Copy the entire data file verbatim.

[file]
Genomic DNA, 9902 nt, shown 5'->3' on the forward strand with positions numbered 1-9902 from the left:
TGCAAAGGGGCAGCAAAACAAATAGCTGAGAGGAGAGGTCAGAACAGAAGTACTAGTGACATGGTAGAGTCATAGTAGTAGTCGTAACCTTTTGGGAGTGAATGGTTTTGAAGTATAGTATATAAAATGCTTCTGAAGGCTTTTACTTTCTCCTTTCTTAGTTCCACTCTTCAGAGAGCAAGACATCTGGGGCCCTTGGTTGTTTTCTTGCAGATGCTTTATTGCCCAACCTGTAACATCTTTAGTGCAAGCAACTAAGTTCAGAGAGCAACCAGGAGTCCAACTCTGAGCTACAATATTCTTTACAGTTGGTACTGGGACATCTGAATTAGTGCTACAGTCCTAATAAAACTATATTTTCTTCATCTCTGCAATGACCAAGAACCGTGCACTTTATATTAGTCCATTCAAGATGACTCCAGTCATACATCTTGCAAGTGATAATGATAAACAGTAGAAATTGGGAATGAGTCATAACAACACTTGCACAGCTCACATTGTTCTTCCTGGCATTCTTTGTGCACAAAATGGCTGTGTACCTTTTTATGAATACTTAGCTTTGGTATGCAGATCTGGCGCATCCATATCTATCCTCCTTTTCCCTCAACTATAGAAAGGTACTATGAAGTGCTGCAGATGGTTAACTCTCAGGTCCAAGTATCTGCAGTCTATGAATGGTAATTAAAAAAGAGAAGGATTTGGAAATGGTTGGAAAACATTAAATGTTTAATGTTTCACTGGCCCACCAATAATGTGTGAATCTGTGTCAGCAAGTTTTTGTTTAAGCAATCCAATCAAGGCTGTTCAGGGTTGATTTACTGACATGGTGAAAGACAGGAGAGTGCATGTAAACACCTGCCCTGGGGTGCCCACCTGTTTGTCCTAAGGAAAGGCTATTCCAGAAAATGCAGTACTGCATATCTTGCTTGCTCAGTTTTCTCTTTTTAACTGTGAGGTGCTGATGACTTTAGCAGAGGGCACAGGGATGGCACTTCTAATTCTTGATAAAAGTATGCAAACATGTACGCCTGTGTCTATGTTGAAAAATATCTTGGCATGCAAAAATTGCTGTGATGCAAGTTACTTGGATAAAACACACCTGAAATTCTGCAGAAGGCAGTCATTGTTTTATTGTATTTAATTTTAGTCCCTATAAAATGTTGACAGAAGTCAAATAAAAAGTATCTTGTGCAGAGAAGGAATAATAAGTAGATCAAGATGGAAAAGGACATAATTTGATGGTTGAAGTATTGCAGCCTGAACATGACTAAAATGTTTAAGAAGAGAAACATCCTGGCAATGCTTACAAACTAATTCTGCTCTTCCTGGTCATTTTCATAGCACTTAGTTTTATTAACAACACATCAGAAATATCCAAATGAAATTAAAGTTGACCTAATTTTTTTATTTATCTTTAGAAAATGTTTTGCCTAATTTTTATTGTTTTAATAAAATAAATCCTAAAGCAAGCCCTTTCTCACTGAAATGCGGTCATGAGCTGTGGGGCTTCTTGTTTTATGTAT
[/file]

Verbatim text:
Genomic DNA, 9902 nt, shown 5'->3' on the forward strand with positions numbered 1-9902 from the left:
TGCAAAGGGGCAGCAAAACAAATAGCTGAGAGGAGAGGTCAGAACAGAAGTACTAGTGACATGGTAGAGTCATAGTAGTAGTCGTAACCTTTTGGGAGTGAATGGTTTTGAAGTATAGTATATAAAATGCTTCTGAAGGCTTTTACTTTCTCCTTTCTTAGTTCCACTCTTCAGAGAGCAAGACATCTGGGGCCCTTGGTTGTTTTCTTGCAGATGCTTTATTGCCCAACCTGTAACATCTTTAGTGCAAGCAACTAAGTTCAGAGAGCAACCAGGAGTCCAACTCTGAGCTACAATATTCTTTACAGTTGGTACTGGGACATCTGAATTAGTGCTACAGTCCTAATAAAACTATATTTTCTTCATCTCTGCAATGACCAAGAACCGTGCACTTTATATTAGTCCATTCAAGATGACTCCAGTCATACATCTTGCAAGTGATAATGATAAACAGTAGAAATTGGGAATGAGTCATAACAACACTTGCACAGCTCACATTGTTCTTCCTGGCATTCTTTGTGCACAAAATGGCTGTGTACCTTTTTATGAATACTTAGCTTTGGTATGCAGATCTGGCGCATCCATATCTATCCTCCTTTTCCCTCAACTATAGAAAGGTACTATGAAGTGCTGCAGATGGTTAACTCTCAGGTCCAAGTATCTGCAGTCTATGAATGGTAATTAAAAAAGAGAAGGATTTGGAAATGGTTGGAAAACATTAAATGTTTAATGTTTCACTGGCCCACCAATAATGTGTGAATCTGTGTCAGCAAGTTTTTGTTTAAGCAATCCAATCAAGGCTGTTCAGGGTTGATTTACTGACATGGTGAAAGACAGGAGAGTGCATGTAAACACCTGCCCTGGGGTGCCCACCTGTTTGTCCTAAGGAAAGGCTATTCCAGAAAATGCAGTACTGCATATCTTGCTTGCTCAGTTTTCTCTTTTTAACTGTGAGGTGCTGATGACTTTAGCAGAGGGCACAGGGATGGCACTTCTAATTCTTGATAAAAGTATGCAAACATGTACGCCTGTGTCTATGTTGAAAAATATCTTGGCATGCAAAAATTGCTGTGATGCAAGTTACTTGGATAAAACACACCTGAAATTCTGCAGAAGGCAGTCATTGTTTTATTGTATTTAATTTTAGTCCCTATAAAATGTTGACAGAAGTCAAATAAAAAGTATCTTGTGCAGAGAAGGAATAATAAGTAGATCAAGATGGAAAAGGACATAATTTGATGGTTGAAGTATTGCAGCCTGAACATGACTAAAATGTTTAAGAAGAGAAACATCCTGGCAATGCTTACAAACTAATTCTGCTCTTCCTGGTCATTTTCATAGCACTTAGTTTTATTAACAACACATCAGAAATATCCAAATGAAATTAAAGTTGACCTAATTTTTTTATTTATCTTTAGAAAATGTTTTGCCTAATTTTTATTGTTTTAATAAAATAAATCCTAAAGCAAGCCCTTTCTCACTGAAATGCGGTCATGAGCTGTGGGGCTTCTTGTTTTATGTAT